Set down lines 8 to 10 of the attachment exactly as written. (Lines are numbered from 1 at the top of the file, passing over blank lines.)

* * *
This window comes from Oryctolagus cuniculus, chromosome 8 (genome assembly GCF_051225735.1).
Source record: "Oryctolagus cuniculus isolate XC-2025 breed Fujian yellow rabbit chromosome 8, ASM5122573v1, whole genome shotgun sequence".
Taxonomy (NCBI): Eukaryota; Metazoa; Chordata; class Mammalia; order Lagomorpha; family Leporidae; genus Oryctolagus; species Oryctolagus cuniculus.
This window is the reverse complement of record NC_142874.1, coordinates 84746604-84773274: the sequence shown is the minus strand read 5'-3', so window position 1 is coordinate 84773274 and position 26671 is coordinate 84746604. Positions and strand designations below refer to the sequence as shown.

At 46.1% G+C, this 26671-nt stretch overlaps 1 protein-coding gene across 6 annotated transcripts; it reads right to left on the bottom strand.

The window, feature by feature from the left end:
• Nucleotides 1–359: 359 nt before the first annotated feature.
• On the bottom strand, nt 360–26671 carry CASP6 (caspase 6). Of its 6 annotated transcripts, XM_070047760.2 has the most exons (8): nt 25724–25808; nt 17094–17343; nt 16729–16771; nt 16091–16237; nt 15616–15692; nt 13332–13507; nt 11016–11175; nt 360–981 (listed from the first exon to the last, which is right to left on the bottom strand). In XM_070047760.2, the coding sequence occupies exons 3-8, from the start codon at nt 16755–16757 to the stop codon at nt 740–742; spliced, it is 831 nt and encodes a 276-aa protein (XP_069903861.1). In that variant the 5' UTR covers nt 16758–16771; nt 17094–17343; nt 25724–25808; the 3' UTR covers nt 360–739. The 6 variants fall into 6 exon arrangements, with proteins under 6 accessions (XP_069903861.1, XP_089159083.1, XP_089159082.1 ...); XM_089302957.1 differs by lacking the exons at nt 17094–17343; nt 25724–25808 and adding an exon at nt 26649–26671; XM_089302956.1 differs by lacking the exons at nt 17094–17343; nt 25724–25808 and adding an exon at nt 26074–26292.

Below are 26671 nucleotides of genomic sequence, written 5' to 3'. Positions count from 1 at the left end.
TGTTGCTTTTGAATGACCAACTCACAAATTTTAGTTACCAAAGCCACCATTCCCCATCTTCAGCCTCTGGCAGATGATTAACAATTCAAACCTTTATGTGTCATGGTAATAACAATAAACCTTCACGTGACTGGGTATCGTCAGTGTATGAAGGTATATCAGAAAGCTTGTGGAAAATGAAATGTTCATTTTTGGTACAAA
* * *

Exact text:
• On the bottom strand, nt 360–26671 carry CASP6 (caspase 6). Of its 6 annotated transcripts, XM_070047760.2 has the most exons (8): nt 25724–25808; nt 17094–17343; nt 16729–16771; nt 16091–16237; nt 15616–15692; nt 13332–13507; nt 11016–11175; nt 360–981 (listed from the first exon to the last, which is right to left on the bottom strand). In XM_070047760.2, the coding sequence occupies exons 3-8, from the start codon at nt 16755–16757 to the stop codon at nt 740–742; spliced, it is 831 nt and encodes a 276-aa protein (XP_069903861.1). In that variant the 5' UTR covers nt 16758–16771; nt 17094–17343; nt 25724–25808; the 3' UTR covers nt 360–739. The 6 variants fall into 6 exon arrangements, with proteins under 6 accessions (XP_069903861.1, XP_089159083.1, XP_089159082.1 ...); XM_089302957.1 differs by lacking the exons at nt 17094–17343; nt 25724–25808 and adding an exon at nt 26649–26671; XM_089302956.1 differs by lacking the exons at nt 17094–17343; nt 25724–25808 and adding an exon at nt 26074–26292.

Below are 26671 nucleotides of genomic sequence, written 5' to 3'. Positions count from 1 at the left end.
TGTTGCTTTTGAATGACCAACTCACAAATTTTAGTTACCAAAGCCACCATTCCCCATCTTCAGCCTCTGGCAGATGATTAACAATTCAAACCTTTATGTGTCATGGTAATAACAATAAACCTTCACGTGACTGGGTATCGTCAGTGTATGAAGGTATATCAGAAAGCTTGTGGAAAATGAAATGTTCATTTTTGGTACAAA